Not all is rosy with this new version of Outlook.com, starting with its CSS support. Over are the days of CSS transforms, CSS transitions, :hover styles, and above all : media queries. All the content of a media query is purely and simply removed. This makes of Outlook.com one of the rare email clients with no possible distinction between its mobile version and its desktop version. (As opposed to webmails like Gmail or Yahoo, for example, that support <style> tags and media queries on desktop, but not on mobile.)

Attribute selectors

The new Outlook.com also no longer support attributes selectors in CSS. But it does this in a terrible way that removes the attribute selector from the relevant CSS rule. Thus the following selector…

table [aria-labelledby="foo"] a { color:red; }

… is transformed by the new Outlook.com into :

.rps_a113 table a { color:red; }

In other words, this selector has a totally different meaning than the initial selector. And this can be a source of problems. But it can also bring solutions. I found that by using an attribute selector with a dummy attribute name, you can create styles that will only be applied on the new Outlook.com. I took the habit to use a selector named [owa] (for Outlook Web App). Thus the following selector…

[owa] .foo { color:red; }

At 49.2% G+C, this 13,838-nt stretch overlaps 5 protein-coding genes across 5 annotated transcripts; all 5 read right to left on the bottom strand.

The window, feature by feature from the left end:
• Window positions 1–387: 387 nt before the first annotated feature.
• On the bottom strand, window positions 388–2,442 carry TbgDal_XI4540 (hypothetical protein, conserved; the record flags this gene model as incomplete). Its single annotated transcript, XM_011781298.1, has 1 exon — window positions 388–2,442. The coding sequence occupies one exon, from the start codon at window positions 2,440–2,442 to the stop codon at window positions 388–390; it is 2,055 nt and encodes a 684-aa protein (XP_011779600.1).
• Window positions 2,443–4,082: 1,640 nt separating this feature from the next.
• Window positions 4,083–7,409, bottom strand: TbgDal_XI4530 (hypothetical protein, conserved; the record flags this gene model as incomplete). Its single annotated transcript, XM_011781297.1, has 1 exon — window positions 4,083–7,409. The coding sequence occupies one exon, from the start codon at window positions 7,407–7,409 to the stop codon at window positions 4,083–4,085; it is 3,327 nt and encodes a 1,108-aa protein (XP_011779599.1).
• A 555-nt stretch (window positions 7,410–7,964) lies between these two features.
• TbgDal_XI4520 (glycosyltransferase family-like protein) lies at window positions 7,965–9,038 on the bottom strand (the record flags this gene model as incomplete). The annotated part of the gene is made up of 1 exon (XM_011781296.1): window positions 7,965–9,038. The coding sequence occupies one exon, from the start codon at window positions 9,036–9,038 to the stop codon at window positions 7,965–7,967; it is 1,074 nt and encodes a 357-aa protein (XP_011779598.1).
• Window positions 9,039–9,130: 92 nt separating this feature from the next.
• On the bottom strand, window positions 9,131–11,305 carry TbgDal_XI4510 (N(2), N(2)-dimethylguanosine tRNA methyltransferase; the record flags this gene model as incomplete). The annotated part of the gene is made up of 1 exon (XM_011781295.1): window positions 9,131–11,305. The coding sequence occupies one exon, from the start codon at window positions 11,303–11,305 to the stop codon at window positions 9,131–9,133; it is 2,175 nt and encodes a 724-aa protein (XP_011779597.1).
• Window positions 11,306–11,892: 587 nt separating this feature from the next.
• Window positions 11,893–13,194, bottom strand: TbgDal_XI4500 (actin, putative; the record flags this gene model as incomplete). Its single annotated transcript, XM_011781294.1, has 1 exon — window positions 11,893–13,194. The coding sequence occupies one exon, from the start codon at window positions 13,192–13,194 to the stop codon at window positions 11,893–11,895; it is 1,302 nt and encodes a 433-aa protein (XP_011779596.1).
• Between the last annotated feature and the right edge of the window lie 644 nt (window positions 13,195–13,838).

… is transformed by the new Outlook.com into :

.rps_a113 .x_foo { color:red; }

This rule is thus only applied on Outlook.com. Handy !

No interactive emails

The new Outlook.com filters any <input> tag, removing any hope to make interactive emails.

Removed links

Another more common bug concerns links. This new version of Outlook.com will remove <a> tags if it estimates that the content of the href attribute is not a valid link. This content is then placed between brackets before the texte content of the related <a> tag. Thus the following code…

<a href="Hello">world</a>

… is transformed by the new Outlook.com into :


The craziest bug I ever seen

This new version of Outlook.com also has one of the craziest bug I ever seen in a webmail. If a <style> tag contains an @​something declaration that itself contains a backslash character, then every font declared in a font-family property between quotes (simple or double) will be messed up with. For example, the following code…

<style type="text/css">
@ { “\” }
<p style="font-family: 'Indie Flower', 'Arial', 'Helvetica', 'Lucida Grande', 'sans-serif';">Test 1</p>

… is transformed by the new Outlook.com into :

<style type="text/css"><!-- --></style>
<p style="font-family:'ni ">Test 1</p>

If every font is declared between quotes, the trimming algorithm Outlook.com employs sounds like the following :

  1. Count the number of fonts declared in the font stack, and substract two (and let’s call this n).
  2. Then start after the first opening quote (or double quote) in the font stack and only keep the first n odd characters.

In my previous example, we have five fonts (or font families) declared, so n equals three. Starting at the first opening quote, Outlook.com will only keep the characters n, i and space from the word Indie.

I told you it was crazy.

Anything else ?

This new version of Outlook.com certainly has more surprise for us. Feel free to share what you know on Twitter if you find anything else.